Makerspaces are becoming very popular in libraries, and today we talk with two librarians who are ready to bring the collaborative thinking and working spaces into the law school library environment. Ashley Matthews is at George Mason’s Antonin Scalia Law School, and Sharon Bradley is at the University of Georgia School of Law. Both believe there is a great benefit in carving out spaces within the law school library to allow students and faculty the ability to tinker and experiment with their creative sides, and potentially come up with the next big idea in the legal market.
Matthews recently wrote an article on makerspaces entitled “Teaching Students to ‘Tech Like a Lawyer’.” While some of us may see ‘tech like a lawyer’ as a way to stop technology, Matthews and Bradley think that the law school library environment can be the perfect place to teach law students the analytical skills they’ll need in their practice to truly understand how a legal issue can benefit from technology, and how to issue spot, reason, analyze, and resolve legal issues more effectively with technology.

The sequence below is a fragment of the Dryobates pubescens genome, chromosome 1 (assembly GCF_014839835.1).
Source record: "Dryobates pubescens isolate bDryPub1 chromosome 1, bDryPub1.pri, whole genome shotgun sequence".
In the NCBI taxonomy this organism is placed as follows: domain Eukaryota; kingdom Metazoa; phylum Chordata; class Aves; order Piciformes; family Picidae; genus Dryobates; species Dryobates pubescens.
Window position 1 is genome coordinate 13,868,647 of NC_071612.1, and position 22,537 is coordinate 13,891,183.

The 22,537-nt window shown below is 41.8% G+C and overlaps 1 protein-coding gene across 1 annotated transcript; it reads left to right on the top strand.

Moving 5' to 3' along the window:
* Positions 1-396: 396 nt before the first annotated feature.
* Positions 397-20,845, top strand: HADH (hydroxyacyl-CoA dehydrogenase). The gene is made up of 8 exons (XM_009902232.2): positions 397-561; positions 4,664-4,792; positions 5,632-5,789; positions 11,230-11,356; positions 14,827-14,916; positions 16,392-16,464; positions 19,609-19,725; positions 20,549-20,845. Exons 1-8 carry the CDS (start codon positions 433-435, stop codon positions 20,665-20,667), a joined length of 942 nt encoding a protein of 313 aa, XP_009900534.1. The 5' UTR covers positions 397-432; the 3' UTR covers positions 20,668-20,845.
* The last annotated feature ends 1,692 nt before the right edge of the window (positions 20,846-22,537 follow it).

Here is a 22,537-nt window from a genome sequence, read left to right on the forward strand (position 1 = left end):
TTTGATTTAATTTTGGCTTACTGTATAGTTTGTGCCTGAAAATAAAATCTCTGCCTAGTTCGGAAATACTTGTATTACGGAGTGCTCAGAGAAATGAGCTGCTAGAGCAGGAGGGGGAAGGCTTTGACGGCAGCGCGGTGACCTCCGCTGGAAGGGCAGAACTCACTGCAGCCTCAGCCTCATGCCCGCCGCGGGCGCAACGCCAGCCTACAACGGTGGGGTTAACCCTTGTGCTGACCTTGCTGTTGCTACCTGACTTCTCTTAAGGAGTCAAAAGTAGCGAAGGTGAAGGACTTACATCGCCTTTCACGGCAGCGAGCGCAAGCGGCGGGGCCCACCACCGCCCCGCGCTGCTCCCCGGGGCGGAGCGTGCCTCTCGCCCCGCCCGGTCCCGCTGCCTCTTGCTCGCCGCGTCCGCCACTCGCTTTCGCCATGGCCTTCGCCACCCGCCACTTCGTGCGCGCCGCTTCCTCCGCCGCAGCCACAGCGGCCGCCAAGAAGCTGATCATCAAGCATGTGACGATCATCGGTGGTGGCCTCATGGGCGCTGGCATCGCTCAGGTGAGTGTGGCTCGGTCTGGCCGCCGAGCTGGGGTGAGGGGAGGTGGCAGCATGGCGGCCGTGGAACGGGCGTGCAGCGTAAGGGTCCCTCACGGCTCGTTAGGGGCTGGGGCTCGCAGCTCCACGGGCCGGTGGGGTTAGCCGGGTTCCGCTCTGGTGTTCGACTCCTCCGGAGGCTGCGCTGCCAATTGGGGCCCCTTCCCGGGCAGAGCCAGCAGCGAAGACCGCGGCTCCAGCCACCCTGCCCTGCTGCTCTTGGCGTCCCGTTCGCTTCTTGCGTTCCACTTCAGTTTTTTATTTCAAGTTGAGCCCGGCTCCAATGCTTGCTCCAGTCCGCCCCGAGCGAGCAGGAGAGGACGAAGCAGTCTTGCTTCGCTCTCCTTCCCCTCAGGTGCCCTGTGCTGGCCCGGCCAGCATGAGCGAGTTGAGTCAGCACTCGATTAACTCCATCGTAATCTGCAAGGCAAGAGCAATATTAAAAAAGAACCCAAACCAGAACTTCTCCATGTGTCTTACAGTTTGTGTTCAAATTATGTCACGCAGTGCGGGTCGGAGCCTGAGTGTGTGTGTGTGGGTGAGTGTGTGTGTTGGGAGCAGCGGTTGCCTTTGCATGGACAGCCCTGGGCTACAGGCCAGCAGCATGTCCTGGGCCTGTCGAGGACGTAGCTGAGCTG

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The Dangers of Categorical Thinking
The human mind is build to categorize the things we see and do in the world. It just helps us make sense of the world, whether it’s the fight or flight between seeing a stick and a snake, or the business decisions we make in selecting the perfect candidate out of a pool of ten qualified applicants. We group the hard skills and the soft skills. In this Harvard Business Review article, the authors warns not to be so caught up in the larger categorical picture, and lose sight of the details and nuances that really make the difference in the end.